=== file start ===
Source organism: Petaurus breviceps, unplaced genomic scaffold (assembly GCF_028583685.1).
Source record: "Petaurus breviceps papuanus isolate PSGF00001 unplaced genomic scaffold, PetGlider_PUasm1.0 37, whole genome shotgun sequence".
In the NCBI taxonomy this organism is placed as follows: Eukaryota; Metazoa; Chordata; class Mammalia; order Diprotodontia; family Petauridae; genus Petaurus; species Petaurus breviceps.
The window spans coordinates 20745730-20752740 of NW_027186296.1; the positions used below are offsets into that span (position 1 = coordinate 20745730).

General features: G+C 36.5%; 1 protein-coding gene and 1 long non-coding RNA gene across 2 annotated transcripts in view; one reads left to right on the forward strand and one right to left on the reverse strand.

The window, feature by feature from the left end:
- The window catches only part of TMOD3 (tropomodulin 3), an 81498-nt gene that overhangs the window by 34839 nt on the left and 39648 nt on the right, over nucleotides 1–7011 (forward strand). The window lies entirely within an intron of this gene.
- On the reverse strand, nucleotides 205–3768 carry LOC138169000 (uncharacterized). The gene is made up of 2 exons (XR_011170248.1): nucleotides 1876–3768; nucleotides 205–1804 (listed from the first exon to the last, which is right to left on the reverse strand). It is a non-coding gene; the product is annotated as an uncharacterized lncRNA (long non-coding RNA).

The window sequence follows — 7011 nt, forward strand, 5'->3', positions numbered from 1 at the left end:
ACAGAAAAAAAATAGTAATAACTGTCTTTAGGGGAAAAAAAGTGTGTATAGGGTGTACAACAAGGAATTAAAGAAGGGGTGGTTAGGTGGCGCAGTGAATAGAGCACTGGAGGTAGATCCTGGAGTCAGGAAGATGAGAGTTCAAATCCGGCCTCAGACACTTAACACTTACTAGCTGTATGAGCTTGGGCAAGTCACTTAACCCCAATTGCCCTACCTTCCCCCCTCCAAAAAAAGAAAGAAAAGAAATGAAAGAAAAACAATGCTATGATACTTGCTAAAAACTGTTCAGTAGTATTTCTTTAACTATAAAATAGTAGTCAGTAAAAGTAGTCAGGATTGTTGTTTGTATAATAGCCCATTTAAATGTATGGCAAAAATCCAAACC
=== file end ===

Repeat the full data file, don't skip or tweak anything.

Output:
Source organism: Petaurus breviceps, unplaced genomic scaffold (assembly GCF_028583685.1).
Source record: "Petaurus breviceps papuanus isolate PSGF00001 unplaced genomic scaffold, PetGlider_PUasm1.0 37, whole genome shotgun sequence".
In the NCBI taxonomy this organism is placed as follows: Eukaryota; Metazoa; Chordata; class Mammalia; order Diprotodontia; family Petauridae; genus Petaurus; species Petaurus breviceps.
The window spans coordinates 20745730-20752740 of NW_027186296.1; the positions used below are offsets into that span (position 1 = coordinate 20745730).

General features: G+C 36.5%; 1 protein-coding gene and 1 long non-coding RNA gene across 2 annotated transcripts in view; one reads left to right on the forward strand and one right to left on the reverse strand.

The window, feature by feature from the left end:
- The window catches only part of TMOD3 (tropomodulin 3), an 81498-nt gene that overhangs the window by 34839 nt on the left and 39648 nt on the right, over nucleotides 1–7011 (forward strand). The window lies entirely within an intron of this gene.
- On the reverse strand, nucleotides 205–3768 carry LOC138169000 (uncharacterized). The gene is made up of 2 exons (XR_011170248.1): nucleotides 1876–3768; nucleotides 205–1804 (listed from the first exon to the last, which is right to left on the reverse strand). It is a non-coding gene; the product is annotated as an uncharacterized lncRNA (long non-coding RNA).

The window sequence follows — 7011 nt, forward strand, 5'->3', positions numbered from 1 at the left end:
ACAGAAAAAAAATAGTAATAACTGTCTTTAGGGGAAAAAAAGTGTGTATAGGGTGTACAACAAGGAATTAAAGAAGGGGTGGTTAGGTGGCGCAGTGAATAGAGCACTGGAGGTAGATCCTGGAGTCAGGAAGATGAGAGTTCAAATCCGGCCTCAGACACTTAACACTTACTAGCTGTATGAGCTTGGGCAAGTCACTTAACCCCAATTGCCCTACCTTCCCCCCTCCAAAAAAAGAAAGAAAAGAAATGAAAGAAAAACAATGCTATGATACTTGCTAAAAACTGTTCAGTAGTATTTCTTTAACTATAAAATAGTAGTCAGTAAAAGTAGTCAGGATTGTTGTTTGTATAATAGCCCATTTAAATGTATGGCAAAAATCCAAACC